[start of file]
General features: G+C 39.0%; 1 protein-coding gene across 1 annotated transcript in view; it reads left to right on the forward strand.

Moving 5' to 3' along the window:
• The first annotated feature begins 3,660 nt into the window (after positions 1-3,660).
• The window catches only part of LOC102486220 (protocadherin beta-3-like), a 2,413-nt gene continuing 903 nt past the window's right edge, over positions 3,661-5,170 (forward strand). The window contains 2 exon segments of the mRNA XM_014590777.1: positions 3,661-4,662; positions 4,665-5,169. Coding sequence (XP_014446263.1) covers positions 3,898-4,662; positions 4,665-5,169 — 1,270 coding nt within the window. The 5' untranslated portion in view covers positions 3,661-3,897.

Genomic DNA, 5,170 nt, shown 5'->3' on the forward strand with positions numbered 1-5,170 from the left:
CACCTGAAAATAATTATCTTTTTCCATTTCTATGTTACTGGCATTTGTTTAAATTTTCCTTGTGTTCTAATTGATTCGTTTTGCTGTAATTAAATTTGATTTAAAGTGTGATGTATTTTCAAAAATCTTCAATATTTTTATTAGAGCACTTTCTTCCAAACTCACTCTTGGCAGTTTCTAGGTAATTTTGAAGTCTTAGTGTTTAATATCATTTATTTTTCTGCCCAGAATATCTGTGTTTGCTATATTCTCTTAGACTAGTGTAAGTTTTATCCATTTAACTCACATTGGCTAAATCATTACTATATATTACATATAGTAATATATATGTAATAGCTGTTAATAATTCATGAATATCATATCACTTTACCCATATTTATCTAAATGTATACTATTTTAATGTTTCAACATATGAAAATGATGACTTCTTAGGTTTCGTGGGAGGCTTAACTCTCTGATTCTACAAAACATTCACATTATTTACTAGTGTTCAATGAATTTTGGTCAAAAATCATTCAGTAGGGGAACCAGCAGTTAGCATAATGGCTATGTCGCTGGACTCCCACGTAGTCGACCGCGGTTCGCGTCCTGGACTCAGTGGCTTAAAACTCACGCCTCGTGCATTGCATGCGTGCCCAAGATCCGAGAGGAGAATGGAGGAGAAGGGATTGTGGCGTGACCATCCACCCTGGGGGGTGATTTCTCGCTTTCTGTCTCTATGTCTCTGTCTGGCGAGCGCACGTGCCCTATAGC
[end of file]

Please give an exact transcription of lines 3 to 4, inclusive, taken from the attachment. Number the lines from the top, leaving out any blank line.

• The first annotated feature begins 3,660 nt into the window (after positions 1-3,660).
• The window catches only part of LOC102486220 (protocadherin beta-3-like), a 2,413-nt gene continuing 903 nt past the window's right edge, over positions 3,661-5,170 (forward strand). The window contains 2 exon segments of the mRNA XM_014590777.1: positions 3,661-4,662; positions 4,665-5,169. Coding sequence (XP_014446263.1) covers positions 3,898-4,662; positions 4,665-5,169 — 1,270 coding nt within the window. The 5' untranslated portion in view covers positions 3,661-3,897.